Today, the Pennsylvania Senate passed SB 612 by a 38-12 count. The bill, sponsored by Senator Folmer, would give school districts the ability to furlough teachers and other school employees for economic reasons, i.e., a lack of funds available to balance the budget. Previously, schools could only lay off employees due to a decline in enrollment or a restructuring process.
Unfortunately, the final version of SB 612 keeps the Last-In-First-Out principle when considering which teachers to lay-off. This provision hampers school officials by making seniority the focus of furlough decisions, instead of performance—the measure used in other professional settings.
The bill was amended yesterday to remove a provision giving school districts flexibility in evaluating employees’ performance. The only exception in the current version is for teachers with two consecutive unsatisfactory evaluations. Last-In-First-Out (LIFO) often works to protect bad teachers and harm good teachers. Heavily lobbied for the by PSEA, LIFO is another example of how teachers’ unions works against the best interest of many teachers.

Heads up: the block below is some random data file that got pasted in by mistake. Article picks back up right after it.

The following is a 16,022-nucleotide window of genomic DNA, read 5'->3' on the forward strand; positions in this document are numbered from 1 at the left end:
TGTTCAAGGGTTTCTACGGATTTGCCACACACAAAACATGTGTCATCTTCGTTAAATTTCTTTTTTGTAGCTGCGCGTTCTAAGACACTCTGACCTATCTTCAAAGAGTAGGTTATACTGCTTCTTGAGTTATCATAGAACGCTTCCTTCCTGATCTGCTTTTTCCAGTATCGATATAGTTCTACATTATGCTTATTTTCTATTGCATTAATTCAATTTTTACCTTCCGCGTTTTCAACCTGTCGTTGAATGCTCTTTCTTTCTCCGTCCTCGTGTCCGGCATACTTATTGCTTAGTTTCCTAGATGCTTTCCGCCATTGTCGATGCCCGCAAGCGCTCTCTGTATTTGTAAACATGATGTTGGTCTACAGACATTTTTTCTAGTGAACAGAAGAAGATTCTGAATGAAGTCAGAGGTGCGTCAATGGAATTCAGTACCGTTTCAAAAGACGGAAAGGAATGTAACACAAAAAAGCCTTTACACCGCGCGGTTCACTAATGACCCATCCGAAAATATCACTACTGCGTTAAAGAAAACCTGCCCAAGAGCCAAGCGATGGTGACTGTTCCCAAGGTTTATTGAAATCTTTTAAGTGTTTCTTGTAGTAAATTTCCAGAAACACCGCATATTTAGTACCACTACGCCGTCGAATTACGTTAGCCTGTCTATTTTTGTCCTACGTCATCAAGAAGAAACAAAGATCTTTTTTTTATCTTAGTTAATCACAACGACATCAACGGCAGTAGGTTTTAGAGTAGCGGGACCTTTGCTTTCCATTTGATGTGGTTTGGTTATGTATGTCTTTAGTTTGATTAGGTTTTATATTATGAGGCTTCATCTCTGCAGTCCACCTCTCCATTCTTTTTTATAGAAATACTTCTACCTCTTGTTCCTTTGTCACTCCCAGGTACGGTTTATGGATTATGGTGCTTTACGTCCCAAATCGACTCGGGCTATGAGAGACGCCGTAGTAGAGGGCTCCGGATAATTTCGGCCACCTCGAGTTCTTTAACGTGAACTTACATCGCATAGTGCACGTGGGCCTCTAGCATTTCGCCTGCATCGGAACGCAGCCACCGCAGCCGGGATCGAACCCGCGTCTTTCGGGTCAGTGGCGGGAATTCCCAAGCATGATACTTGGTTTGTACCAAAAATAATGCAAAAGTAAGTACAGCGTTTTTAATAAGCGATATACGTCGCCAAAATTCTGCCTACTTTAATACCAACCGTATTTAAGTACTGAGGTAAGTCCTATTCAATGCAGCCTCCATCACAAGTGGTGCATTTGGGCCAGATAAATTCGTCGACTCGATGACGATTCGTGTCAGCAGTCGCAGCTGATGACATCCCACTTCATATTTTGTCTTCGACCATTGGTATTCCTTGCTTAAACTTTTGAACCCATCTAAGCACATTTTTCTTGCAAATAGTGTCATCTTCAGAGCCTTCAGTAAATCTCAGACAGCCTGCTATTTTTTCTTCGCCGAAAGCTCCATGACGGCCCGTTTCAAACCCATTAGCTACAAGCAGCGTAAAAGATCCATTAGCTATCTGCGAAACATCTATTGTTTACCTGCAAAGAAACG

SB 612 is one of 17 mandate relief bills introduced by the Senate this spring. It’s disappointing to see the Senate watering down their mandate relief package when it’s clear that kids should learn from the best teachers, regardless of their seniority.
On a positive note, three other mandate relief bills passed the Senate yesterday, including:
- SB 858, allowing hiring flexibility, specifically permitting those with an advanced business or finance degree to hold superintendent positions.
- SB 872, which frees schools from creating a committee to participate in duel-enrollment programs.
- SB 857, revoking language that forces school districts to spend any increase in basic education funding on new programs and expansion of existing programs.